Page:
Celinda Appleby’s social media recruiting efforts for HP were so successful, Oracle lured her away to lead a similar initiative. She arrived at her new job with extensive experience working for a Fortune 100 company, but had never directly managed staff.
Now, 13 months later, she has nine direct reports and heads the company’s global recruitment branding program, which acts as an in-house recruitment marketing agency to position Oracle as the top employer of market. How did she do this? She shot for the moon – and won.
Appleby will share tips and tricks to building a program from scratch as a keynote speaker at TalentBlend, a conference held April 27-28 in Washington, D.C. TalentBlend is designed for professionals who build, optimize and innovate talent acquisition programs, systems, tools, and practices.
“When I joined Oracle, they didn’t have an agency of record,” she said. She noticed that much of Oracle’s recruitment marketing collateral was inconsistent and didn’t position the company as a top employer, leveraging the Fortune 100’s strong brand. While Oracle’s recruitment teams had a social media presence, the company’s recruiters on college campuses were using print materials that they had created themselves in MS Office. Email signatures and messaging on other recruitment materials also missed the mark. And in her opinion, that made the company look bad.
This was something Appleby knew she could fix. Her idea was to revamp her role to focus on building an internal marketing agency that would cost far less than an expensive external agency charging $6 million a year. Within two months of presenting her case to executives, she began hiring her experts in copywriting, graphic design, branding and advertising, and social media. Focused entirely on recruitment branding, her team is super busy improving “Oracle’s handshake to the world” –in the last quarter, Oracle hired 2,800 people across the globe.
Here’s how she built her case (she’ll provide more details during her keynote speech at TalentBlend):
“At Oracle my mission is to make them look good,” Appleby said, which she does by supporting Oracle’s recruiting efforts and placing them as a top employer in the market. For example, her team’s efforts have a clear business goal: generating leads to deliver quality candidates quickly. But not all goals have to be huge. Yours could be as simple as recruiting engineering graduates, increasing diverse hires or improving your social media presence.
Do a competitive analysis and gather data.
“Like losing weight, you can’t go into it without knowing what you’re up against,” she said. To show how an in-house recruitment marketing agency would be cost effective, she gathered proposals from three top agencies. Each one averaged about $1.8 million a quarter. These were hard numbers she could include in her presentation. “It was very cost driven and ROI driven,” she said.
She also analyzed what Oracle’s competitors were doing in the same space, to show executives what these companies were doing well, yet not necessarily suggesting Oracle do the same thing. This helped establish a baseline. “Microsoft killed it,” she said of the software giant’s recruitment marketing, but they also have an agency.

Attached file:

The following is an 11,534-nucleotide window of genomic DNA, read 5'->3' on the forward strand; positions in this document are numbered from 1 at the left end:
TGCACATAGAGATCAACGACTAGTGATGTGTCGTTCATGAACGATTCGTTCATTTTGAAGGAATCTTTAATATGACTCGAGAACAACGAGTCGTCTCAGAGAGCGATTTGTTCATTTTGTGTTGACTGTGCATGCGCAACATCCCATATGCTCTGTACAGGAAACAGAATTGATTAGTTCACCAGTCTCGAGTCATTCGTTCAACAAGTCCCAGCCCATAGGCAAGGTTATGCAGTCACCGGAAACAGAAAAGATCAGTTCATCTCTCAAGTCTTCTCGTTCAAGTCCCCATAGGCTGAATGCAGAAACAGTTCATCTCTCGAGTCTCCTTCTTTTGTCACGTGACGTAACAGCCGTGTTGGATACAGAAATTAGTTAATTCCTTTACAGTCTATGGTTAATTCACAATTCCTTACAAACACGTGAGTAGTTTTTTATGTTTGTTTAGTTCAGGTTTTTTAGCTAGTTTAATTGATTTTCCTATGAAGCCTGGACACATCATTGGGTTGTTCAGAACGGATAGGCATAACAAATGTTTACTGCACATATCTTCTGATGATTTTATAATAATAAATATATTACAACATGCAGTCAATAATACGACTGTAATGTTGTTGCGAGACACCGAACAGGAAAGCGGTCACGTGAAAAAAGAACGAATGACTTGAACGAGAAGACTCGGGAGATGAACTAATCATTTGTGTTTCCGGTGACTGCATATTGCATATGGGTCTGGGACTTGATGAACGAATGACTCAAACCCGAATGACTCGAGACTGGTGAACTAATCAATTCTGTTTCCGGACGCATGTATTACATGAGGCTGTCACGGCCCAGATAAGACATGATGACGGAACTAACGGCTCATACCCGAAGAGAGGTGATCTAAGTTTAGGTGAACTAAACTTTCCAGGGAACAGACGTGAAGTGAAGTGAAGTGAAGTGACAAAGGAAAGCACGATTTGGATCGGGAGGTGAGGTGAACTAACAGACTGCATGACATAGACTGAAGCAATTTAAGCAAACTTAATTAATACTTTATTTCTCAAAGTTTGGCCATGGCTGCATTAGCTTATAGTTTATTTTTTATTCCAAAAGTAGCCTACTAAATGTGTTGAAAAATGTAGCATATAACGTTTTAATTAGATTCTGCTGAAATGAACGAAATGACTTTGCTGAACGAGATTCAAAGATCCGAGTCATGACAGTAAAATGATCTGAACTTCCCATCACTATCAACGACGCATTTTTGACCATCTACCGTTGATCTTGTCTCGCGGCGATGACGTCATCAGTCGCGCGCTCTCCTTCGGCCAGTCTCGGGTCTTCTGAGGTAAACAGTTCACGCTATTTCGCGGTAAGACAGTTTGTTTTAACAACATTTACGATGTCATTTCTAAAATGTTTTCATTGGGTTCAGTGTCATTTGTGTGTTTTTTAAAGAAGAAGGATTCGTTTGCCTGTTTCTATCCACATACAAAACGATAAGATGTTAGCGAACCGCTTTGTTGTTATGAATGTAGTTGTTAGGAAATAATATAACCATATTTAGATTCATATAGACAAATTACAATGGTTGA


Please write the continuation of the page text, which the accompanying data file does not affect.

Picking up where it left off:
Figure out what your bar is.
Knowing what to shoot for will help guide your decisions. “At HP, my bar was Dell,” Appleby said. Your bar, of course, will change on what you want to do and what your contributions to your program are. If you’re a team of one, then your bar may be lower because you don’t have the support or the time. But you should still aim high.
Give execs three options to choose from.
Before Appleby worked for Oracle, she played two roles at HP: one as a sourcer and another handling HP’s social media recruiting program. It was at HP where she learned a valuable lesson.
“HP taught me that when you’re presenting to executives, you have to give them three levels of delivery for a program,” she said, which includes costs, headcount, and more. It’s much too easy for an executive to say no if you have only one option, but with three options on the table – which she described as Wal-Mart, Macy’s, and Tiffany’s — executives are going to pick the best one for them.
In what she called her State of the Union PowerPoint, she went “full Tiffany on Oracle.” And she thought, “They’re going to shoot me and tell me to go away.’ ” Instead, she got a resounding yes. “I didn’t expect to get a yes so fast,” she admitted.
Decide how you’re going to implement our program.
For Appleby, the first thing she needed to do was add headcount, close down 89 social media accounts, and pick a name for the program that would resonate. “If you’re starting out in social media, everyone says join everything,” she said. “No, that’s not true. If you want to attract recent college graduates, maybe you use Instagram. Maybe it’s Quora if you’re looking for developers. You don’t have to go full Tiffany. You can start really easy.”
Ultimately, though, you have to fight for what you want, which is what Appleby did. And if you’re not afraid to ask for what you think will make a program succeed, you might just get it.
To learn more about Celinda Appleby’s approach to building a talent acquisition program from scratch, register to attend TalentBlend*, a conference featuring industry practitioners and leaders who will transform the way you think about talent acquisition programs, operations, and projects.
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